The A Pledge Resource List
How to Be An Anti-Racist by Ibram X. Kendi: Kendi’s concept of antiracism re-energizes and reshapes the conversation about racial justice in America–but even more fundamentally, points us toward liberating new ways of thinking about ourselves and each other. Instead of working with the policies and system we have in place, Kendi asks us to think about what an antiracist society might look like, and how we can play an active role in building it.
White Fragility by Robin DiAngelo: White Fragility is a state in which even a minimum amount of racial stress becomes intolerable, triggering a range of defensive moves. These moves include the outward display of emotions such as anger, fear, and guilt, and behaviors such as argumentation, silence, and leaving the stress-inducing situation. These behaviors, in turn, function to reinstate white racial equilibrium. This book explains the dynamics of White Fragility and how we might build our capacity in the on-going work towards racial justice.
White Rage by Carol Anderson: Anderson pulls back the veil that has long covered actions made in the name of democracy, fiscal responsibility, or protection against fraud, rendering visible the long lineage of white rage. Compelling and dramatic in the unimpeachable history it relates, White Rage will add an important new dimension to the national conversation about race in America.
The New Jim Crow by Michelle Alexander: The New Jim Crow challenges the civil rights community—and all of us—to place mass incarceration at the forefront of a new movement for racial justice in America. Alexander shows that, by targeting black men through the War on Drugs and decimating communities of color, the U.S. criminal justice system functions as a contemporary system of racial control, even as it formally adheres to the principle of colorblindness.
Caste: the Origins of our Discontents by Isabel Wilkerson: Poetically written and brilliantly researched, Caste invites us to discover the inner workings of an American hierarchy that goes far beyond the confines of race, class, or gender.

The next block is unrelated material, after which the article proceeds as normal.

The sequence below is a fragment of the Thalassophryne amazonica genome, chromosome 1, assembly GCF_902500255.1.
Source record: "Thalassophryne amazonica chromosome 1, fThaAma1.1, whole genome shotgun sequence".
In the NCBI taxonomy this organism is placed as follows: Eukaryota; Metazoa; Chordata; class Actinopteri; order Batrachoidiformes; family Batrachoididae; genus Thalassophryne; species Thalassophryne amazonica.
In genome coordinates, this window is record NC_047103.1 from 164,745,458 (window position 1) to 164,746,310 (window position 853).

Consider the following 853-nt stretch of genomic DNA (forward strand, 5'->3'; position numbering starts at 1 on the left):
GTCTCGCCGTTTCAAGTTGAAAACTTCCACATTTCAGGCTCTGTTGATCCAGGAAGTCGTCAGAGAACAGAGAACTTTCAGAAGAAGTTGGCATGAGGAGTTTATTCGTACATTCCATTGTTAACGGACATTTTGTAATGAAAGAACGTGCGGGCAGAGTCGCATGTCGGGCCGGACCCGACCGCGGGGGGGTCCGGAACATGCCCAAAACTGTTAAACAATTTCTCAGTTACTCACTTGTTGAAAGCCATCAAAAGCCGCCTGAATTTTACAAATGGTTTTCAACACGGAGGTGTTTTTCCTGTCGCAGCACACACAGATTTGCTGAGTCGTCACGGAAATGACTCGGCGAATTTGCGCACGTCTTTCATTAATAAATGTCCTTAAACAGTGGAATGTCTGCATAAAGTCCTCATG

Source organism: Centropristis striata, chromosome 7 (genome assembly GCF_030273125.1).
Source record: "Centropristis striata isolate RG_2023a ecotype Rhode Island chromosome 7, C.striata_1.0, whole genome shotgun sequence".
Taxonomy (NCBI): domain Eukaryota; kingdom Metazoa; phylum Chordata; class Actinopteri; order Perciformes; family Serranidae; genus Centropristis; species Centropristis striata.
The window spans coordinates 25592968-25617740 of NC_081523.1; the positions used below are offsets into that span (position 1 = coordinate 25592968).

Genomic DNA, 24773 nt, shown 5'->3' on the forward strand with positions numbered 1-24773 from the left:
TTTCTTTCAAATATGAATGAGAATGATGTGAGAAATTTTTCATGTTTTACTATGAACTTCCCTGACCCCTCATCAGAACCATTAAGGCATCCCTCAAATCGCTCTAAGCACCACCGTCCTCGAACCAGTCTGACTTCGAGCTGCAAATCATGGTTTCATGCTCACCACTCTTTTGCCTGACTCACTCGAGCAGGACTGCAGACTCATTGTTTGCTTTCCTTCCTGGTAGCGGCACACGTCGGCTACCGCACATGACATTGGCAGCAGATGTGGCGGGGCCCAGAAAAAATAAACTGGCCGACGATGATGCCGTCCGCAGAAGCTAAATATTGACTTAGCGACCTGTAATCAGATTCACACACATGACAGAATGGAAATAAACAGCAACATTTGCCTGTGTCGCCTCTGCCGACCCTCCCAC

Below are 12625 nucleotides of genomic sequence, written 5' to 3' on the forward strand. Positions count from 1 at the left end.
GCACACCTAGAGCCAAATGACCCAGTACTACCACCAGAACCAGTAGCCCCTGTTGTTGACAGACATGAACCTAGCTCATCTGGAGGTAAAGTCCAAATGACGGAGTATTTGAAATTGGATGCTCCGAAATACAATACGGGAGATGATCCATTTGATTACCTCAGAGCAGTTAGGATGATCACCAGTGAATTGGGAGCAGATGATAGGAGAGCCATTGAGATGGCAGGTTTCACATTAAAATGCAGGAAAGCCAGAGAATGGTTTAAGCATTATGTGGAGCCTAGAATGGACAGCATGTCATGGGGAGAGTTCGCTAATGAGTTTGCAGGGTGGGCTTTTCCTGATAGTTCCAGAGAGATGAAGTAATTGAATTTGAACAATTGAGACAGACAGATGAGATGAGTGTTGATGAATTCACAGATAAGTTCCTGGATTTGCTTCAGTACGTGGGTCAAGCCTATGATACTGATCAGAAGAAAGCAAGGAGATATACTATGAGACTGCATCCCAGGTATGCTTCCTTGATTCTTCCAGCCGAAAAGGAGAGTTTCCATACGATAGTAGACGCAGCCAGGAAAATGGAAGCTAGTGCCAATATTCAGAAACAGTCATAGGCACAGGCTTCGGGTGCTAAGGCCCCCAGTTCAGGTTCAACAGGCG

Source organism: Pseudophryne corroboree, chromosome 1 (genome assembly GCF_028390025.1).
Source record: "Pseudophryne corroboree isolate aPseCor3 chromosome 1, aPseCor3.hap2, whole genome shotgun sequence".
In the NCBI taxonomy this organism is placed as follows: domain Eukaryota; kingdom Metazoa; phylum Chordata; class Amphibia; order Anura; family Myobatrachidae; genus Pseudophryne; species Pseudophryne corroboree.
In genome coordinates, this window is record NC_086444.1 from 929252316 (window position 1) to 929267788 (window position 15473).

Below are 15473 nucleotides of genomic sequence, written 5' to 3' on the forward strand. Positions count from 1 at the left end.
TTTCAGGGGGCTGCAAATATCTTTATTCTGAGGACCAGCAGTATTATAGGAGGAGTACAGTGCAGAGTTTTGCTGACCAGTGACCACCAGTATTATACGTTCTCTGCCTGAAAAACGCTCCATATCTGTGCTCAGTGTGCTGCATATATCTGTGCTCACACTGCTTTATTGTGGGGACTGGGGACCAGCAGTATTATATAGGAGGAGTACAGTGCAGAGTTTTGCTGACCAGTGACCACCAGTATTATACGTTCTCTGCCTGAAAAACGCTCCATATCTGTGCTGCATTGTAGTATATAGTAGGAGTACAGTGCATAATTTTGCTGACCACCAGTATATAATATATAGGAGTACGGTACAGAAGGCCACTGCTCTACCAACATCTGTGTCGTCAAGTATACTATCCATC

1619: “1619” is a New York Times audio series, hosted by Nikole Hannah-Jones, that examines the long shadow of American slavery. Listen to the episodes below, or read the transcripts by clicking the icon to the right of the play bar.
Code Switch – NPR: Fearless conversations about race that you’ve been waiting for. Hosted by journalists of color, our podcast tackles the subject of race with empathy and humor. We explore how race affects every part of society — from politics and pop culture to history, food and everything in between.
Still Processing: Wesley Morris and J Wortham are working it out in this weekly show about culture in the broadest sense. That means television, film, books, music — but also the culture of work, dating, the internet and how those all fit together.
The Daily: This is what the news should sound like. The biggest stories of our time, told by the best journalists in the world. Hosted by Michael Barbaro and Sabrina Tavernise. Twenty minutes a day, five days a week, ready by 6 a.m.
Pod Save the People: Organizer and activist DeRay Mckesson explores news, culture, social justice, and politics with analysis from Kaya Henderson, De’Ara Balenger, and others. Then he sits down for deep conversations with experts, influencers, and diverse local and national leaders. New episodes every Tuesday.
When They See Us: (Netflix Series): Based on a true story that gripped the country, When They See Us will chronicle the notorious case of five teenagers of color, labeled the Central Park Five, who were convicted of a rape they did not commit. The four-part limited series will focus on the five teenagers from Harlem — Antron McCray, Kevin Richardson, Yusef Salaam, Raymond Santana and Korey Wise.
13th (Documentary Film, Available on Netflix): Combining archival footage with testimony from activists and scholars, director Ava DuVernay’s examination of the U.S. prison system looks at how the country’s history of racial inequality drives the high rate of incarceration in America.
I Am Not Your Negro: (Documentary Film, Available on Amazon Prime, Apple iTunes, Google Play): In his new film, director Raoul Peck envisions the book James Baldwin never finished – a radical narration about race in America, using the writer’s original words. He draws upon James Baldwin’s notes on the lives and assassinations of Medgar Evers, Malcolm X, and Martin Luther King Jr. to explore and bring a fresh and radical perspective to the current racial narrative in America.
Fruitvale Station: (Film Based on a True Story, Available on Amazon Prime, Apple iTunes, Google Play) Story of Oscar Grant, a 22-year-old Bay Area resident who wakes up on the morning of December 31, 2008 and feels something in the air. Oscar starts out well, but as the day goes on, he realizes that change is not going to come easily. His resolve takes a tragic turn, however, when BART officers shoot him in cold blood at the Fruitvale subway stop on New Year’s Day.
Loving: (Film Based on a True Story, Available on Netflix, Amazon Prime) Richard and Mildred Loving, an interracial couple, are sentenced to prison in Virginia in 1958 for getting married. This film recounts the love story which turned interracial marriage into law, Loving v. Virginia is the 1967 U.S. Supreme Court decision that found that state laws prohibiting interracial marriage violated the Equal Protection Clause and Due Process Clause of the Fourteenth Amendment.